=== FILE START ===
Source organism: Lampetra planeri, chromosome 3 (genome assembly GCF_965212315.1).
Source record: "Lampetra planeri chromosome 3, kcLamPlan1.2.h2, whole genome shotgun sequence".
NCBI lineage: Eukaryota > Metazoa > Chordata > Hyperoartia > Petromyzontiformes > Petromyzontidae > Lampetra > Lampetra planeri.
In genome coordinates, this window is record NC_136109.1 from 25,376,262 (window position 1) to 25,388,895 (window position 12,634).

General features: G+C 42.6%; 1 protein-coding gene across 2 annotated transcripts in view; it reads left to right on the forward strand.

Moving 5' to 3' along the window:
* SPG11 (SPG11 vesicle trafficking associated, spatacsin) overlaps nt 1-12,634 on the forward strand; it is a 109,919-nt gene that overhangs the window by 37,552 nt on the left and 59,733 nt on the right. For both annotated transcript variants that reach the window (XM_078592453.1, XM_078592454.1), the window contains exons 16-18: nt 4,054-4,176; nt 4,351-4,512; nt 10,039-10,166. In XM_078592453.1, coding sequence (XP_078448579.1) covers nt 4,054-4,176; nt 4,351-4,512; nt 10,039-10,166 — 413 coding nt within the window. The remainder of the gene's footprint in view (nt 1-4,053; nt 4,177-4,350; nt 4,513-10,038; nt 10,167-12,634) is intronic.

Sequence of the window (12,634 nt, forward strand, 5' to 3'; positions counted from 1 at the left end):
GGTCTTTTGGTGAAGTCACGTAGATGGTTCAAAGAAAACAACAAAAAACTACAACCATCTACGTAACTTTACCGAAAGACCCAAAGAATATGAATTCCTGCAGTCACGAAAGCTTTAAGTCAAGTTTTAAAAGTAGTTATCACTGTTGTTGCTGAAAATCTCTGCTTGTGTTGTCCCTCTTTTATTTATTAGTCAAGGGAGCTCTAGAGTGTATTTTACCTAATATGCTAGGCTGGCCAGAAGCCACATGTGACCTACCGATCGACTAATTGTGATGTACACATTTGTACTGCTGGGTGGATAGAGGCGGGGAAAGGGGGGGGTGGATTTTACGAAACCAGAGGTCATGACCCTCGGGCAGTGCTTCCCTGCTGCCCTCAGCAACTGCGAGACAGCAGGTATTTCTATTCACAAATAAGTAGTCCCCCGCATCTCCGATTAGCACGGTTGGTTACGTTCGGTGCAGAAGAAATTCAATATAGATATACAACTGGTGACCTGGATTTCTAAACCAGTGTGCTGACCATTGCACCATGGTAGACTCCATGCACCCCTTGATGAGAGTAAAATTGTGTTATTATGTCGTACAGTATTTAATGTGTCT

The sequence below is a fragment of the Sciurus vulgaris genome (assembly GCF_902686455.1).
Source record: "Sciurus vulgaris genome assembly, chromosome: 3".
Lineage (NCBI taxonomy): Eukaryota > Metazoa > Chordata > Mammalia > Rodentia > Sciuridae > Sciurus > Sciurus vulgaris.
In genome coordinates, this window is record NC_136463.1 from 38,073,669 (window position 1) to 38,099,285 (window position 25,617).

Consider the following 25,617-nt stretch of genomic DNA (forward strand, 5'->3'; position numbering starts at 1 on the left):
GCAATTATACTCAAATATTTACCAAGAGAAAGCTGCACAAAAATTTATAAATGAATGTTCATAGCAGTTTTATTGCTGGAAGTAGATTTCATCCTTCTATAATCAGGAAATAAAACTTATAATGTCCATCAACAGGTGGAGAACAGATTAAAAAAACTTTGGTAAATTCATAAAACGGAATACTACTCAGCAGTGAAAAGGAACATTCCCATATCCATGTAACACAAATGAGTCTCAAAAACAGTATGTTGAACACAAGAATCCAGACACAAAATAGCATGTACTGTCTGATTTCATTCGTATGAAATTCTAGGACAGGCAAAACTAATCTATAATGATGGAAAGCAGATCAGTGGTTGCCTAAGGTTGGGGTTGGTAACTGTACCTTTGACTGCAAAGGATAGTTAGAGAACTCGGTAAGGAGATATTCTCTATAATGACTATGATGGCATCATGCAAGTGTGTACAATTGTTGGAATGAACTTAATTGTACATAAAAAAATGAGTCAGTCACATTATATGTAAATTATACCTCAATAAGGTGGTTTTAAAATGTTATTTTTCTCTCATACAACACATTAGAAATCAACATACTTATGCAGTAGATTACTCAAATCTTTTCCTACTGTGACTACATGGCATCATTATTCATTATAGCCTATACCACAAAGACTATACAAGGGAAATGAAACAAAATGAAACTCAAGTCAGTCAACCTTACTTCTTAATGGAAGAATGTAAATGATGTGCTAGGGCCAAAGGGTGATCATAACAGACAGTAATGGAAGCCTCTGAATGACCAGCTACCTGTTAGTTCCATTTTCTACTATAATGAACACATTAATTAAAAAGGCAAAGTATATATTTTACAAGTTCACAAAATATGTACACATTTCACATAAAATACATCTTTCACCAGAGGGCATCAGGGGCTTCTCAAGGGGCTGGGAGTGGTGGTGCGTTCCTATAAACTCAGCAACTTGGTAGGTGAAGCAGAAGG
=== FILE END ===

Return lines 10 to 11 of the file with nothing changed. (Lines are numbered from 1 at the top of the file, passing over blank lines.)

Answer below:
The sequence below is a fragment of the Sciurus vulgaris genome (assembly GCF_902686455.1).
Source record: "Sciurus vulgaris genome assembly, chromosome: 3".